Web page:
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John Henry Browne
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Army prosecutors said Monday they have a recording of a phone call in which Staff Sgt. Robert Bales and his wife laugh as they review the charges filed against him in the killing of 16 Afghan villagers.
The American soldier charged with killing 16 Afghan civilians during nighttime raids on two villages last year pleaded guilty Wednesday to avoid the death penalty, setting the stage for him to recount the horrific slaughter in a military courtroom.
The U.S. soldier accused of carrying out the massacre of 16 Afghan civilians during nighttime raids on two villages last year deferred entering a plea Thursday to charges that could bring the death penalty.
The U.S. Army said Wednesday it will seek the death penalty against the soldier accused of killing 16 Afghan villagers in a predawn rampage in March.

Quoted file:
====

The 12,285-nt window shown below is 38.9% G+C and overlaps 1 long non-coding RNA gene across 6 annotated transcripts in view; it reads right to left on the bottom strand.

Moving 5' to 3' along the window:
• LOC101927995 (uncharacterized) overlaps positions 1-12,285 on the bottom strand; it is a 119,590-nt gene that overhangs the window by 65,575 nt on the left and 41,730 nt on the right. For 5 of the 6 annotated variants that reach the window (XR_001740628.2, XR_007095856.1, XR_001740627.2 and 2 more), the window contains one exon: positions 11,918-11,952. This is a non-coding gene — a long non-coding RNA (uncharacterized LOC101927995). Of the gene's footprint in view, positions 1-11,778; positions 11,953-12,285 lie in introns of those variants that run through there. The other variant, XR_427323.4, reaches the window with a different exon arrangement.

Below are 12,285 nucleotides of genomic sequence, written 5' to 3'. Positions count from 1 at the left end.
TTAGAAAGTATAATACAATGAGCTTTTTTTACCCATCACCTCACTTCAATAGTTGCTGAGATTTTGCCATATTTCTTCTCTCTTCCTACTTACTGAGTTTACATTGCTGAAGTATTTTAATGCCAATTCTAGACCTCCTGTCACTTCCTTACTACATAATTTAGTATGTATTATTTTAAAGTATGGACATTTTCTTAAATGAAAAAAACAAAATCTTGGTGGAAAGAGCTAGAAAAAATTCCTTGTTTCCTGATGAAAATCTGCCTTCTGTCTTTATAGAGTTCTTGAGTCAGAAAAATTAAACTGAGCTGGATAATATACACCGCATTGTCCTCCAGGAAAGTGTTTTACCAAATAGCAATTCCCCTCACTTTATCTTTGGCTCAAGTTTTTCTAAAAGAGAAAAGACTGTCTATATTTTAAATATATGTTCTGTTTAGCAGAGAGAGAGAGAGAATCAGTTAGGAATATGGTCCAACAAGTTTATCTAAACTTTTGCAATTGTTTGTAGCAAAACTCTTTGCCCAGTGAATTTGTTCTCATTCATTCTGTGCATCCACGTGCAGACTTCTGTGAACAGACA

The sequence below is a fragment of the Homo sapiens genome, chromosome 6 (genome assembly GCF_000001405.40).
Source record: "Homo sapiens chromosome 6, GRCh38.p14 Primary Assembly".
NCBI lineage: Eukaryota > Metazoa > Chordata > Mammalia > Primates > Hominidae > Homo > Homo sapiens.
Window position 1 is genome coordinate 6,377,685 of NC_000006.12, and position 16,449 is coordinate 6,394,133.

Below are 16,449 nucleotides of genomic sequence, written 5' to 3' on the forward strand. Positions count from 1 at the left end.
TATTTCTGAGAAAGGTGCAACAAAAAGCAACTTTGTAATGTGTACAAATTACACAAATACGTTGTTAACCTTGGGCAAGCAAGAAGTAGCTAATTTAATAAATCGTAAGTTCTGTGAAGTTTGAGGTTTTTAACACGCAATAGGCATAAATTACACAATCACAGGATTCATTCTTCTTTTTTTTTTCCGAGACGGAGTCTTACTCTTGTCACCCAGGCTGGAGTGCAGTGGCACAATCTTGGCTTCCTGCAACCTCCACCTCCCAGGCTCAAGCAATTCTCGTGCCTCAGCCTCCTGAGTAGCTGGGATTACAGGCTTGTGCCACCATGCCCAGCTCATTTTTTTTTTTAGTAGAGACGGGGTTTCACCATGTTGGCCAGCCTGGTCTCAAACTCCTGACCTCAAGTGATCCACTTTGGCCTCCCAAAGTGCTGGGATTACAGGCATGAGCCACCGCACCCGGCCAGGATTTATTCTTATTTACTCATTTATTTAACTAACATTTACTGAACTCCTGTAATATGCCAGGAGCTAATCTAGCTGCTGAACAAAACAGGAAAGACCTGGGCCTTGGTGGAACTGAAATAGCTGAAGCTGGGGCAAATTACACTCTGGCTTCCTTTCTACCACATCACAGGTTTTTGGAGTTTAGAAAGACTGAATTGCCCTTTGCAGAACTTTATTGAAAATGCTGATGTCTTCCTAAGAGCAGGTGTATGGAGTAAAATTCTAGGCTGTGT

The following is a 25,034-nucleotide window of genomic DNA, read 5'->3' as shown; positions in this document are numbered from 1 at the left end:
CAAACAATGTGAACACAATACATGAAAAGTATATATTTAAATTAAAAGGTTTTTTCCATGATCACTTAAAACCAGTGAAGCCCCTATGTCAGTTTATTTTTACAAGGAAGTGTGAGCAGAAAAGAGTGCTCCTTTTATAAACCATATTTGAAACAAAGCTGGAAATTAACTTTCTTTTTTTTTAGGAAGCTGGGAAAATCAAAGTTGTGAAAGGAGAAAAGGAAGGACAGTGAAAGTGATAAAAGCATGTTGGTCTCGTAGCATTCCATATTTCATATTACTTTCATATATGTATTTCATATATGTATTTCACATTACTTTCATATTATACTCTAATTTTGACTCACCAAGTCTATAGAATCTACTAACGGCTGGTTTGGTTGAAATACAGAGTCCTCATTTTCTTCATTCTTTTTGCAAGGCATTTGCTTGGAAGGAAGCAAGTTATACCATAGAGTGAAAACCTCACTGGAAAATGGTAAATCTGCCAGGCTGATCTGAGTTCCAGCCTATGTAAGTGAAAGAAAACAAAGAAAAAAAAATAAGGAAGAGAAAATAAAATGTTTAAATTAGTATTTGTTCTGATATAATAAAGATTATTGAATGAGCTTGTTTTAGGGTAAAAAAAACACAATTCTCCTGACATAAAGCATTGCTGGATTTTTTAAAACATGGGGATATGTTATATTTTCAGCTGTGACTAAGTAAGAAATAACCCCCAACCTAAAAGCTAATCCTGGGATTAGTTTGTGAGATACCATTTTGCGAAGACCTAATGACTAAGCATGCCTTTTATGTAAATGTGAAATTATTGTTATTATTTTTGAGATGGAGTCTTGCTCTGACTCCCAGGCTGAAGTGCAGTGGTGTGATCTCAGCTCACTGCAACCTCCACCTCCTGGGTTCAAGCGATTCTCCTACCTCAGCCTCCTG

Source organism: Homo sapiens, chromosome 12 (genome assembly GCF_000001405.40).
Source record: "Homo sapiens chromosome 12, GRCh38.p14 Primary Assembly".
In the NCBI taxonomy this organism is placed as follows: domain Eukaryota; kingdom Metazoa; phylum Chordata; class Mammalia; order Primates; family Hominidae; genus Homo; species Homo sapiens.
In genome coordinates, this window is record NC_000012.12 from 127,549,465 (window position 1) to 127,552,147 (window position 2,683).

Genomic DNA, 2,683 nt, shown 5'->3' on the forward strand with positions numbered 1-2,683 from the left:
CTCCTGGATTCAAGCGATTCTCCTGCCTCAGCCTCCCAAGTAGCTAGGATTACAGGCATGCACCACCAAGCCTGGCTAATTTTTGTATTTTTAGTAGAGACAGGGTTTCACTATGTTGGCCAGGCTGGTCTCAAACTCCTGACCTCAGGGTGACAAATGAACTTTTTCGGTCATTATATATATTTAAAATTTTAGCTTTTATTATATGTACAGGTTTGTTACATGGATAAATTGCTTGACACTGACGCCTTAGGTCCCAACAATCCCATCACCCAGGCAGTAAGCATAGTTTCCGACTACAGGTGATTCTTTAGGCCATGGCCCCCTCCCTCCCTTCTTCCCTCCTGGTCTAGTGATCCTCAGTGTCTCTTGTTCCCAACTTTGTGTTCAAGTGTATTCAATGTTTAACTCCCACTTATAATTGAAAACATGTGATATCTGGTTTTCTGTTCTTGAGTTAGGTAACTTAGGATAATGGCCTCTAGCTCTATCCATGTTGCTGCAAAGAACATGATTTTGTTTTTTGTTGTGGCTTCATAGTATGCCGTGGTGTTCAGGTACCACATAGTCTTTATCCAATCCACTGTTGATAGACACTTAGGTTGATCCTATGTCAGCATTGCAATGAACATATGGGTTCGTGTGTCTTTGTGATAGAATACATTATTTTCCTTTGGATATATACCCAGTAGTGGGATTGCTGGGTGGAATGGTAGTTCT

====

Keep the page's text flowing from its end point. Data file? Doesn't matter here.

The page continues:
The U.S. soldier accused of carrying out one of the worst atrocities of the Iraq and Afghanistan wars is due to appear in a military courtroom Monday, where prosecutors will lay out for the first time their case that he slaughtered 16 people, including children, during a predawn raid on two villages in the Taliban's heartland.
The U.S. soldier accused of killing 17 Afghan civilians suffered a traumatic incident during his second tour in Iraq that triggered "tremendous depression," his lawyer said Wednesday.
he wife of a U.S. soldier accused of killing 17 Afghan civilians says her husband showed no signs of PTSD before he deployed, and she doesn't feel as if she'll ever believe he was involved in the killings.
U.S. Army Staff Sgt. Robert Bales was charged on Friday with 17 counts of premeditated murder, a capital offense that could lead to the death penalty in the massacre of Afghan civilians, the U.S. military said.
It is still not known if the soldier accused of killing 17 Afghans was ever diagnosed with post-traumatic stress disorder _ but even if he had been, that alone would not have prevented him from being sent back to war.